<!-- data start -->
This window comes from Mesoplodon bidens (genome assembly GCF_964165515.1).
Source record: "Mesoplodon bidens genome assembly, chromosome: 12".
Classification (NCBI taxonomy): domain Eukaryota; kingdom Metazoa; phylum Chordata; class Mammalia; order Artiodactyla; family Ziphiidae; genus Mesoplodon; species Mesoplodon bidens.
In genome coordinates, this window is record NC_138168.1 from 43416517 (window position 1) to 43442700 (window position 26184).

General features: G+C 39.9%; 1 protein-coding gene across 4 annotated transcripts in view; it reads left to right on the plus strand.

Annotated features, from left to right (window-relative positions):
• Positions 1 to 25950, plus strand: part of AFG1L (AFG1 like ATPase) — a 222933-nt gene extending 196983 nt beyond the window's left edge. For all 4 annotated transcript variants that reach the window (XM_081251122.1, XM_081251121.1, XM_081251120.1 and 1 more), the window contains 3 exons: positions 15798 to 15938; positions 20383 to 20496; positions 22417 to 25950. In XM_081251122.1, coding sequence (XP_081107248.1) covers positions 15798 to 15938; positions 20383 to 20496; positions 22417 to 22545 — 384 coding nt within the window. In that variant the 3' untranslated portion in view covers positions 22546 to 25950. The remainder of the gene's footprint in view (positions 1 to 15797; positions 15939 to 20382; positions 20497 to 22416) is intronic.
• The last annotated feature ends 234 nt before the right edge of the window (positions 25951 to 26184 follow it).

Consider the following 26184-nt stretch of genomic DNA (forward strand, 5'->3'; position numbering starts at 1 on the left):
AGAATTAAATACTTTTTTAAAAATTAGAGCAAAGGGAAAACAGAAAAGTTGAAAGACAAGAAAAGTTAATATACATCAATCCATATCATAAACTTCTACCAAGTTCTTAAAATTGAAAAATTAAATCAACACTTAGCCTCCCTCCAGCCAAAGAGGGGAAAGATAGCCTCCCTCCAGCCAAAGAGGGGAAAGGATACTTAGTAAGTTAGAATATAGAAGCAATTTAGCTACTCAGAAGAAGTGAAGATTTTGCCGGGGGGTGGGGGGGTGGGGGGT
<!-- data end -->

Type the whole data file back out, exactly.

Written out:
This window comes from Mesoplodon bidens (genome assembly GCF_964165515.1).
Source record: "Mesoplodon bidens genome assembly, chromosome: 12".
Classification (NCBI taxonomy): domain Eukaryota; kingdom Metazoa; phylum Chordata; class Mammalia; order Artiodactyla; family Ziphiidae; genus Mesoplodon; species Mesoplodon bidens.
In genome coordinates, this window is record NC_138168.1 from 43416517 (window position 1) to 43442700 (window position 26184).

General features: G+C 39.9%; 1 protein-coding gene across 4 annotated transcripts in view; it reads left to right on the plus strand.

Annotated features, from left to right (window-relative positions):
• Positions 1 to 25950, plus strand: part of AFG1L (AFG1 like ATPase) — a 222933-nt gene extending 196983 nt beyond the window's left edge. For all 4 annotated transcript variants that reach the window (XM_081251122.1, XM_081251121.1, XM_081251120.1 and 1 more), the window contains 3 exons: positions 15798 to 15938; positions 20383 to 20496; positions 22417 to 25950. In XM_081251122.1, coding sequence (XP_081107248.1) covers positions 15798 to 15938; positions 20383 to 20496; positions 22417 to 22545 — 384 coding nt within the window. In that variant the 3' untranslated portion in view covers positions 22546 to 25950. The remainder of the gene's footprint in view (positions 1 to 15797; positions 15939 to 20382; positions 20497 to 22416) is intronic.
• The last annotated feature ends 234 nt before the right edge of the window (positions 25951 to 26184 follow it).

Consider the following 26184-nt stretch of genomic DNA (forward strand, 5'->3'; position numbering starts at 1 on the left):
AGAATTAAATACTTTTTTAAAAATTAGAGCAAAGGGAAAACAGAAAAGTTGAAAGACAAGAAAAGTTAATATACATCAATCCATATCATAAACTTCTACCAAGTTCTTAAAATTGAAAAATTAAATCAACACTTAGCCTCCCTCCAGCCAAAGAGGGGAAAGATAGCCTCCCTCCAGCCAAAGAGGGGAAAGGATACTTAGTAAGTTAGAATATAGAAGCAATTTAGCTACTCAGAAGAAGTGAAGATTTTGCCGGGGGGTGGGGGGGTGGGGGGT